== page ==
Foods which may cause energy peaks and slumps include: white bread; non-wholegrain cereals; biscuits and cakes; honey; high-sugar drinks and foods; fruit juices; chips; mashed potatoes; parsnips; dates and watermelon. In general, processed or overcooked foods and over-ripe fruits.
When we experience stress we also can become anxious. Although stress and anxiety do not cause epilepsy, for some people they may be a seizure trigger. By lowering your stress levels you may be able to reduce the number of seizures you experience.
Here are some tips that may help reduce your risk of having an epilepsy seizure:
- Get plenty of sleep each night — set a regular sleep schedule, and stick to it.
- Learn stress management and relaxation techniques.
- Avoid drugs and alcohol.
- Take all of your medications as prescribed by your doctor.
Anxiety Can Cause Seizures in Those With Epilepsy. If you have already been diagnosed as epileptic then yes, anxiety can cause seizures. Severe stress is a very common seizure trigger, and those with severe anxiety often experience severe stress. They may also have panic attacks as a response to pregnancy or stress.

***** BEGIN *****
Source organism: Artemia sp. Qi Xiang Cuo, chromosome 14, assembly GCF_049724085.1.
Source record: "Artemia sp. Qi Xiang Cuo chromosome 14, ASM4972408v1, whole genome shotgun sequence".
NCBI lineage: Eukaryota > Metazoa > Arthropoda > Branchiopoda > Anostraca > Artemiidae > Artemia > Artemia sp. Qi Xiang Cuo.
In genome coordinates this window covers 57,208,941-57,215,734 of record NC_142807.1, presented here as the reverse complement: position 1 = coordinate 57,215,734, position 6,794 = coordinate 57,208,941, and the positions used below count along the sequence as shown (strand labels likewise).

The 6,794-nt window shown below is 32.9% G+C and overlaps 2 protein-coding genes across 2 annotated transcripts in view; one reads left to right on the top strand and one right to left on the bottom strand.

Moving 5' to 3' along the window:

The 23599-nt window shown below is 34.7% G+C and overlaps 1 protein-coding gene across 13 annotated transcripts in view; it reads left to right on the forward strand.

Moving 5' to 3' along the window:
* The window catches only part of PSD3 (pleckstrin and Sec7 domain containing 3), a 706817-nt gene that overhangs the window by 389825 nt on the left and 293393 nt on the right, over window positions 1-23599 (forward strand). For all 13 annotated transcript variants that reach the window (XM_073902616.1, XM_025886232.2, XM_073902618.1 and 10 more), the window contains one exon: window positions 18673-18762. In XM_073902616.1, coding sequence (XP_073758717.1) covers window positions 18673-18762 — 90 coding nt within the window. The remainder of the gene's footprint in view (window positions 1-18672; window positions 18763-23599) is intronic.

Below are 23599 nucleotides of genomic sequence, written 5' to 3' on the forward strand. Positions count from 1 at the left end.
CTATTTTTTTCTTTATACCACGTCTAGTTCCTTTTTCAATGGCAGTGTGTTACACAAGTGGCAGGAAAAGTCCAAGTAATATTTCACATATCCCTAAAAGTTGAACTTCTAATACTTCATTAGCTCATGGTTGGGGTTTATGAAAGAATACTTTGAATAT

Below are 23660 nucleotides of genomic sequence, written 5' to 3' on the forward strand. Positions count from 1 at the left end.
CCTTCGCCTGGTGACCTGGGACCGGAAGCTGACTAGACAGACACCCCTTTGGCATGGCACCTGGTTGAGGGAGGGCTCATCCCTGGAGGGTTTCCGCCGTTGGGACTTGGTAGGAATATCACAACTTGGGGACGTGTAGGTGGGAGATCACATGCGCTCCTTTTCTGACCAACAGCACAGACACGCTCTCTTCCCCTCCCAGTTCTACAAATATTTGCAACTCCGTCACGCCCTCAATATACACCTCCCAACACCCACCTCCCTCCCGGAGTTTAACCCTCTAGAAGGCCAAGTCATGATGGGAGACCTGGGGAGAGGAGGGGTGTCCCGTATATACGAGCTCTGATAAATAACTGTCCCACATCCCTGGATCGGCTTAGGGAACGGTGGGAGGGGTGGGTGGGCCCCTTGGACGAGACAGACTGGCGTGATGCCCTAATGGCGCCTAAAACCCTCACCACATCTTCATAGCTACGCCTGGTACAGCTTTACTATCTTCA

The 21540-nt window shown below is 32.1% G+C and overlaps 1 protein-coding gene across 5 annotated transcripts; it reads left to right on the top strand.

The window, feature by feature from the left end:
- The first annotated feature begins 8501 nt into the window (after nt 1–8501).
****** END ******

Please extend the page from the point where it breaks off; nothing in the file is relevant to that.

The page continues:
This can be caused by any type of brain injury, such as trauma, stroke, brain infection, or a brain tumor. Provoked seizures – A similar type of abnormal electrical activity in the brain can be caused by certain drugs, alcohol withdrawal, and other imbalances, such as a low blood sugar.
- Keep other people out of the way.
- Clear hard or sharp objects away.
- Don't try to hold your friend down or stop her movements.
- Place her on her side, to help keep her airway clear.
- Look at your watch at the start of the seizure, so you can time its length.
- Don't put anything in your friend's mouth.
While many forms of epilepsy require lifelong treatment to control the seizures, for some people the seizures eventually go away. The odds of becoming seizure-free are not as good for adults or for children with severe epilepsy syndromes, but it is possible that seizures may decrease or even stop over time.